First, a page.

Maybe 20 years ago a Baconian lady who used to email with me was convinced this was a painting of young Bacon. I haven't heard from her in many years, but I still see Bacon. There was another one like this where he was standing by a tree with reddish hair.

image.png.066dd7074b12297a6ca31c8e6437188d.png

EDIT:

The image below is the main one Genevieve was so sure was Francis Bacon. I'm not as sure if she thought the Henry Percy above was Bacon, but I am very sure the one below was Bacon to her. I don't remember anybody else making that claim, but it stuck with me enough to be curious.

https://commons.wikimedia.org/wiki/File:Nicholas_Hilliard_-_A_Youth_Leaning_Against_a_Tree_Among_Roses_-_WGA11424.jpg

image.png.3c4dc279bb328c7d42bf21dbc35311c7.png

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1 hour ago, Light-of-Truth said:

Maybe 20 years ago a Baconian lady who used to email with me was convinced this was a painting of young Bacon. I haven't heard from her in many years, but I still see Bacon. There was another one like this where he was standing by a tree with reddish hair.

image.png.066dd7074b12297a6ca31c8e6437188d.png

EDIT:

The image below is the main one Genevieve was so sure was Francis Bacon. I'm not as sure if she thought the Henry Percy above was Bacon, but I am very sure the one below was Bacon to her. I don't remember anybody else making that claim, but it stuck with me enough to be curious.

https://commons.wikimedia.org/wiki/File:Nicholas_Hilliard_-_A_Youth_Leaning_Against_a_Tree_Among_Roses_-_WGA11424.jpg

image.png.3c4dc279bb328c7d42bf21dbc35311c7.png

 

The portrait of a young man leaning against a tree is conventionally thought to be an early portrait by Hilliard of Francis Bacon's biological brother, Robert Devereux.

Here is another miniature by Hilliard of the Earl of Essex. Looks to me like the same person.

ScreenShot2023-12-03at11_21_54am.png.1bfec8c1df78a2f1685256586d9bec2d.png

https://commons.wikimedia.org/wiki/File:Nicholas_Hilliard_-_A_Youth_Leaning_Against_a_Tree_Among_Roses_-_WGA11424.jpg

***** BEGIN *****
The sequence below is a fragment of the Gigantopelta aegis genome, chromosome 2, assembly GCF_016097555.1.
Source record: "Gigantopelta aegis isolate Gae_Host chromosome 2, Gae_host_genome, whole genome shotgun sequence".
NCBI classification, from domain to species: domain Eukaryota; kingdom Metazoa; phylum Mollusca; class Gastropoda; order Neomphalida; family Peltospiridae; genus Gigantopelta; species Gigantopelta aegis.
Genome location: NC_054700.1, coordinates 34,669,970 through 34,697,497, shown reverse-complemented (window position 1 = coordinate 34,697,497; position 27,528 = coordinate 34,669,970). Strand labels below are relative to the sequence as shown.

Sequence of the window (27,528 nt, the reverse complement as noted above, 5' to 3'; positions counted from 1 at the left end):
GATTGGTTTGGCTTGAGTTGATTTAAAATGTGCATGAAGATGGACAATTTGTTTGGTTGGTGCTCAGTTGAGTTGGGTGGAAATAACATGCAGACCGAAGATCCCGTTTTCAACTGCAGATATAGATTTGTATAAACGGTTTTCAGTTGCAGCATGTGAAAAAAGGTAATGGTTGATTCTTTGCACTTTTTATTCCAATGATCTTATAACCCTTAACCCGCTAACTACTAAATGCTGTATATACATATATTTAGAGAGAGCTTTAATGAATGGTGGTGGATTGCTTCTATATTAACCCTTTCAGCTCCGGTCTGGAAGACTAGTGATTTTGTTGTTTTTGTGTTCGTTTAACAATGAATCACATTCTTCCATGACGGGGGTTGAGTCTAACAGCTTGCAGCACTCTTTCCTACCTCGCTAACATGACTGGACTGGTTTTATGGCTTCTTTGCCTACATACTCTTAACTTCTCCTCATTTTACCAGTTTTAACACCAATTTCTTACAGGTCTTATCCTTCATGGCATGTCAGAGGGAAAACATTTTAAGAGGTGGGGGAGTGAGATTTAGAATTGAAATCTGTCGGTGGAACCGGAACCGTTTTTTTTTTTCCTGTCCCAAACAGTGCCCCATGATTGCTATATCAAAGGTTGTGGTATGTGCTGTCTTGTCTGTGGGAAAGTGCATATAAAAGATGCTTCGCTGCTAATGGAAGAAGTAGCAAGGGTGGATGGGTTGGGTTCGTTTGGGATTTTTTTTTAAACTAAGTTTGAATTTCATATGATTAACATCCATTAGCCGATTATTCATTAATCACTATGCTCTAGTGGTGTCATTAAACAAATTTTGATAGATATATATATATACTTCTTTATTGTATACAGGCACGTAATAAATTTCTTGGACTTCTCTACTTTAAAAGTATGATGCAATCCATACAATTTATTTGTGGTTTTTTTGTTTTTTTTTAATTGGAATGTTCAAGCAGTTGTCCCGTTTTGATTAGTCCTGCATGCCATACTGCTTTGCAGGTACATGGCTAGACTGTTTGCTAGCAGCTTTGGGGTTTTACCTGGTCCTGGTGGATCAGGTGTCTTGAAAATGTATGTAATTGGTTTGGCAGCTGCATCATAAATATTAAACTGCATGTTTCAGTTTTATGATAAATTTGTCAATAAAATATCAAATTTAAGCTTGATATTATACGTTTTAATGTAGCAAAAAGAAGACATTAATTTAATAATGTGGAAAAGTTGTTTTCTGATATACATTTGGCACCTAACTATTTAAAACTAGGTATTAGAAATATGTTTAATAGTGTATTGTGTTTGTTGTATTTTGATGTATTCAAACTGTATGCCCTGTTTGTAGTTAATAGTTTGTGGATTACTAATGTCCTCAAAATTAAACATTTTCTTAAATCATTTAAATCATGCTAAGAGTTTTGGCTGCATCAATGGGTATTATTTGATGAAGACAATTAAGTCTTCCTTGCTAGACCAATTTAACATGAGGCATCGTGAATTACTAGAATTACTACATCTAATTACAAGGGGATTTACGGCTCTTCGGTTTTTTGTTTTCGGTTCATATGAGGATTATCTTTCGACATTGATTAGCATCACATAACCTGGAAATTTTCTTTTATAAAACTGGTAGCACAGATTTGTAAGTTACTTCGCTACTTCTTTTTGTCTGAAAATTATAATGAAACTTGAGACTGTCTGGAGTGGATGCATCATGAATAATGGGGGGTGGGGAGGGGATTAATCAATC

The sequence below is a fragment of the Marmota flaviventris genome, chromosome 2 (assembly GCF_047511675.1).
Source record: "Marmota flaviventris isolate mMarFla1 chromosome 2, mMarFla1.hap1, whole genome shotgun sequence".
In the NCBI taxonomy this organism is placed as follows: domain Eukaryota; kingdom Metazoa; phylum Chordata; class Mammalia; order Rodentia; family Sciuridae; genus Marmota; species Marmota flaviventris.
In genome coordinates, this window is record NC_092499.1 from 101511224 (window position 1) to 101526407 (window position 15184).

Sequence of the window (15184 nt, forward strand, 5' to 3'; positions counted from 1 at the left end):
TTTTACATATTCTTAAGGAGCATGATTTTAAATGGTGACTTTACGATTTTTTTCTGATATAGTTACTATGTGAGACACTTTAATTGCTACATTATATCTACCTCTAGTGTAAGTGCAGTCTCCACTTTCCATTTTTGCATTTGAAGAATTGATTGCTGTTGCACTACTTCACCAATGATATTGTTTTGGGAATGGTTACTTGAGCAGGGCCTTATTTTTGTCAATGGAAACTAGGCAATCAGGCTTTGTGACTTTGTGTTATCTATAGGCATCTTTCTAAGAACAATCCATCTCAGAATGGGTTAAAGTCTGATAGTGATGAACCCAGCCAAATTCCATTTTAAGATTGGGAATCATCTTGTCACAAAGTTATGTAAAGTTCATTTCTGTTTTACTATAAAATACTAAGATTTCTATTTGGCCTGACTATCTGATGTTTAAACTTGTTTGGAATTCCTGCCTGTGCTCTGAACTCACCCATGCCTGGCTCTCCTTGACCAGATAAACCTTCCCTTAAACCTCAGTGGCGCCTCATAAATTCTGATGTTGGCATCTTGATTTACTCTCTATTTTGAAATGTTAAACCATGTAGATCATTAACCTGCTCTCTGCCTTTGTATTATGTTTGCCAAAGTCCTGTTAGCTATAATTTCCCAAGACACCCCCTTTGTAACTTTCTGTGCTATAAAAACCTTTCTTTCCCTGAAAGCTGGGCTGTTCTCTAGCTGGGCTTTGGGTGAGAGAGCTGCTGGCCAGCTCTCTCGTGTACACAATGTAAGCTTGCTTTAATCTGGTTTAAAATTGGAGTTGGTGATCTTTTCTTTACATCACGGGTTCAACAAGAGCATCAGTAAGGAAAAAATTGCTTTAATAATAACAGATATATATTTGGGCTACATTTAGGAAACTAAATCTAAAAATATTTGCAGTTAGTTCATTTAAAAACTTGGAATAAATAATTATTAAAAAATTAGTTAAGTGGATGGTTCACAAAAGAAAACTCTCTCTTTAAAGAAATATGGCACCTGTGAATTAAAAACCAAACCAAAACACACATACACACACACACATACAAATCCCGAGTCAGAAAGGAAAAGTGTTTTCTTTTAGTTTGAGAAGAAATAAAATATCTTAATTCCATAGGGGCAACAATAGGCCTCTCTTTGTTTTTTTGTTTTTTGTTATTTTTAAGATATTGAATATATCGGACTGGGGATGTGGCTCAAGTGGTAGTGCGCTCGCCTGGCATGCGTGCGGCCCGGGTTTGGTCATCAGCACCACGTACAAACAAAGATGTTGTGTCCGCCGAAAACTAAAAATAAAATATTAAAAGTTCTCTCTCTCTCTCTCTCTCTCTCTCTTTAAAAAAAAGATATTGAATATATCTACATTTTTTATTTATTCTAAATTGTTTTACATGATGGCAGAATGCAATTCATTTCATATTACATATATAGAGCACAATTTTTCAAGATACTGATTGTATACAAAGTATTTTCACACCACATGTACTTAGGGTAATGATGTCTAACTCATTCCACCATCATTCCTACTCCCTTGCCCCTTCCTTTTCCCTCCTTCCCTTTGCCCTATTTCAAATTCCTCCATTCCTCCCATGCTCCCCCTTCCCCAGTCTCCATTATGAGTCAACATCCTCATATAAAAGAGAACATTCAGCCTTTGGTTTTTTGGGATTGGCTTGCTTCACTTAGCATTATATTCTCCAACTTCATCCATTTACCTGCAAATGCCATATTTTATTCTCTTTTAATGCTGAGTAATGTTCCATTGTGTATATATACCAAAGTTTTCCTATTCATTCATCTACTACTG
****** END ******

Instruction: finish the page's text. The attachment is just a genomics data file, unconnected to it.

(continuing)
https://www.nationalgalleries.org/art-and-artists/89747/robert-devereux-2nd-earl-essex-1565-1601-statesman-and-courtier

 

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Oh my! Eric, did you read this link in the link you shared? My first time through it sounded to me like this is a miniature of Shakespeare (Bacon).

https://www.shafe.co.uk/wp-content/uploads/07-The-Secrets-of-Tudor-Art.pdf

I see Bacon's hat, his "book", and those so very rare "cheveril gloves" that some goofball I've seen in video claims is proof Willy wrote Shakespeare! LOL

image.png.0155704ab30fa8154c7d16ab194bf564.png

image.png.4c0f3f1ae434a63b7de799217ea30720.png

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4 minutes ago, Eric Roberts said:

The portrait of a young man leaning against a tree is conventionally thought to be an early portrait by Hilliard of Francis Bacon's biological brother, Robert Devereux.

Here is another miniature by Hilliard of the Earl of Essex. Looks to me like the same person.

I agree, looks like R.D.

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Really beautiful portraits Eric. Van Somer is certainly a master of eyes and lace and like you say would seem to have been at the summit of his career in this period. The dress and drapes in the Larkin are also exquisite - you almost feel like you could touch them. Diana Cecil was the great grandaughter of William Cecil Lord Burghley, Francis Bacon's uncle.   Van Somer and Larkin were obviously favoured artists of the Cecil and Bacon families. Great share - thank you!♥️

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5 hours ago, A Phoenix said: